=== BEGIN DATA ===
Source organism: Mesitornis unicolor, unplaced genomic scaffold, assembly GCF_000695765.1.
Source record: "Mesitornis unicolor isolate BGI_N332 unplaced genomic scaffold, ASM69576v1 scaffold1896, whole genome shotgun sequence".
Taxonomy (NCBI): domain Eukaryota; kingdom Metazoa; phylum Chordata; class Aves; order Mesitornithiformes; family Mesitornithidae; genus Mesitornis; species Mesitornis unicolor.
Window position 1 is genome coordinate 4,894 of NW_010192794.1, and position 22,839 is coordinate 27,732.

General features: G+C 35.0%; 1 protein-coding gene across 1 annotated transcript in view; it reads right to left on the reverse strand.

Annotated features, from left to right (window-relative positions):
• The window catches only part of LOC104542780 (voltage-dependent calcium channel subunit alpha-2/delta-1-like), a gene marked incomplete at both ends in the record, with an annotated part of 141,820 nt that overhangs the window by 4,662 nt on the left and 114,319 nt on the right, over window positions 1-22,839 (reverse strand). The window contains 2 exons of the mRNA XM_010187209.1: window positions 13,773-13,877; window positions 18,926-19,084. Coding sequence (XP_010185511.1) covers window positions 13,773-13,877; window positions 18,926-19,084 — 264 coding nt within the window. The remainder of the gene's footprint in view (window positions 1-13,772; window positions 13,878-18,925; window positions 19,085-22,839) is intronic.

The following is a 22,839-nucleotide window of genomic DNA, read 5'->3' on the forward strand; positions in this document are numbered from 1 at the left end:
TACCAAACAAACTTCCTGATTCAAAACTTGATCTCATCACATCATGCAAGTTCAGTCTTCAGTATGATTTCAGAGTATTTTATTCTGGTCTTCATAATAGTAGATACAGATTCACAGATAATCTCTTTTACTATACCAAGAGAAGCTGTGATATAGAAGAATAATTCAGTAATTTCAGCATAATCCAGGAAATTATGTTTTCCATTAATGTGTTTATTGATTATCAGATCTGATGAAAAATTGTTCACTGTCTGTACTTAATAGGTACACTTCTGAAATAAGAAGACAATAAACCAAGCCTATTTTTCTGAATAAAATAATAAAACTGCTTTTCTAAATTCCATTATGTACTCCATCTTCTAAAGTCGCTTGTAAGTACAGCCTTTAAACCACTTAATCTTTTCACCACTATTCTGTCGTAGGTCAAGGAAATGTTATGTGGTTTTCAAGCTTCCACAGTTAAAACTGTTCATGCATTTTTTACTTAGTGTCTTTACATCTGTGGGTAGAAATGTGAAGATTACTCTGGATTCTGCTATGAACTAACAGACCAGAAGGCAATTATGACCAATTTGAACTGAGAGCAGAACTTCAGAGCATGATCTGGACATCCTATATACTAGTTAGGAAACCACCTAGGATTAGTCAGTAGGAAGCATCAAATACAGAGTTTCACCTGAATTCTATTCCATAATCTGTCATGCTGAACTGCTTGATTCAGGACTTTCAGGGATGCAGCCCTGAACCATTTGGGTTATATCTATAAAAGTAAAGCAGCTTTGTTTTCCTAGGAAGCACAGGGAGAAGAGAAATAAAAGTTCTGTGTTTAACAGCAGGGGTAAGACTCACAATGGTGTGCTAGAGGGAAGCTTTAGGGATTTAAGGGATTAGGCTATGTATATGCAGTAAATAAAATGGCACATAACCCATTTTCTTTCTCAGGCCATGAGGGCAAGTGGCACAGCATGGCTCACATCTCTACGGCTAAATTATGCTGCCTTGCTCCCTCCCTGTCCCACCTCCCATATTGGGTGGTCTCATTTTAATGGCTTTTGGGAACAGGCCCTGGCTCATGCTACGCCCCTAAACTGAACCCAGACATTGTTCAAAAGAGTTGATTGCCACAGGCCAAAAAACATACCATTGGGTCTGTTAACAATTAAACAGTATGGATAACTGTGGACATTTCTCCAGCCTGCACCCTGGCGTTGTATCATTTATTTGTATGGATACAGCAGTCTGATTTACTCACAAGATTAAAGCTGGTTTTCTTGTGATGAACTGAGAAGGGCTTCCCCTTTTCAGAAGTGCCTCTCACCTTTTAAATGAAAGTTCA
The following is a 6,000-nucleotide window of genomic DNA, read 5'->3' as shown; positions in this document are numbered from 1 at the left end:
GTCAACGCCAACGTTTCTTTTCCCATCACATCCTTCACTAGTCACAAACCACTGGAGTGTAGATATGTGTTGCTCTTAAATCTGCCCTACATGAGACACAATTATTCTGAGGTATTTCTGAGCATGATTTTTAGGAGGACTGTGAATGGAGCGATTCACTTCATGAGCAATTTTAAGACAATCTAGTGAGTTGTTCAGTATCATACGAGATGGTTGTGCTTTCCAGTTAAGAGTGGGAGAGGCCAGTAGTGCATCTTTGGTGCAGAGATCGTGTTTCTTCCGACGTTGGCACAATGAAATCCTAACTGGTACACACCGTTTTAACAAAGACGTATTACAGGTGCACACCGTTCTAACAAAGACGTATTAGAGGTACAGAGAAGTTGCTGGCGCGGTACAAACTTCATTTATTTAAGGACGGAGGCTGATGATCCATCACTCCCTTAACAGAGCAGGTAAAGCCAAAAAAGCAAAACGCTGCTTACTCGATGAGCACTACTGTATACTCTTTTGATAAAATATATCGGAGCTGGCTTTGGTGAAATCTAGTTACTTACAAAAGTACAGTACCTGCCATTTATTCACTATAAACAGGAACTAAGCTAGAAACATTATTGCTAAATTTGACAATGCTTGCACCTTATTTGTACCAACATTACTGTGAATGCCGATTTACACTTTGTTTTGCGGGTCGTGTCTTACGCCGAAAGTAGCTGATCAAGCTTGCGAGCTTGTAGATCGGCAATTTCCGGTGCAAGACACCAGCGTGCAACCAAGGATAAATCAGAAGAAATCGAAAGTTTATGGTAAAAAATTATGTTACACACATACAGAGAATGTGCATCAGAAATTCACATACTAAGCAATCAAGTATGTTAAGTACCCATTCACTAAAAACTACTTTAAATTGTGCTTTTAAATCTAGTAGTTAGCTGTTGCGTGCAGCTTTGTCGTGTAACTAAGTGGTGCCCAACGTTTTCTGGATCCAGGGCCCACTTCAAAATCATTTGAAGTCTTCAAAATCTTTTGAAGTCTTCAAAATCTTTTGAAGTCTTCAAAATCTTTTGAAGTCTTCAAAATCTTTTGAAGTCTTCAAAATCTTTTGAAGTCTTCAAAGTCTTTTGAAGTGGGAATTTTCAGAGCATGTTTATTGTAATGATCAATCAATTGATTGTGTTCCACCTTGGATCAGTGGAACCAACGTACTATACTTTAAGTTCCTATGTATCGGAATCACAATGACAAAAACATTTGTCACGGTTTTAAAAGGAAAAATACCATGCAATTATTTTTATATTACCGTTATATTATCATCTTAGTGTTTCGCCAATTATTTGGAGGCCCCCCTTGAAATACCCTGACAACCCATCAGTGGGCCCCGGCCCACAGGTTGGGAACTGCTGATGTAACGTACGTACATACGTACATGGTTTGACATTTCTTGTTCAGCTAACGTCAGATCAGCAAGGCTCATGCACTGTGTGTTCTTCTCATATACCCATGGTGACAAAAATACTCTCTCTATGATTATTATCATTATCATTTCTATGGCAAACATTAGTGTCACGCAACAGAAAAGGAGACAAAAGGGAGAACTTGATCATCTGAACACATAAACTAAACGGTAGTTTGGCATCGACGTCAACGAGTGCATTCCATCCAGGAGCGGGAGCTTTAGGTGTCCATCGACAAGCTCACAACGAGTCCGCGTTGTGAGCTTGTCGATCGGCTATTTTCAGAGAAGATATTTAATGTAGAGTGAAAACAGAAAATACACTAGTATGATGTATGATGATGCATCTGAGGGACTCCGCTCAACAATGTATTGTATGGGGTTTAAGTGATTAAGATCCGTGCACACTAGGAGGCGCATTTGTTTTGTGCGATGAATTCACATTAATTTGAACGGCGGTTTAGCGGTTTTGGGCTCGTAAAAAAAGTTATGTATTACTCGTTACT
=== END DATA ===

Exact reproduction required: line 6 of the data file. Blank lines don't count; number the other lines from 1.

Annotated features, from left to right (window-relative positions):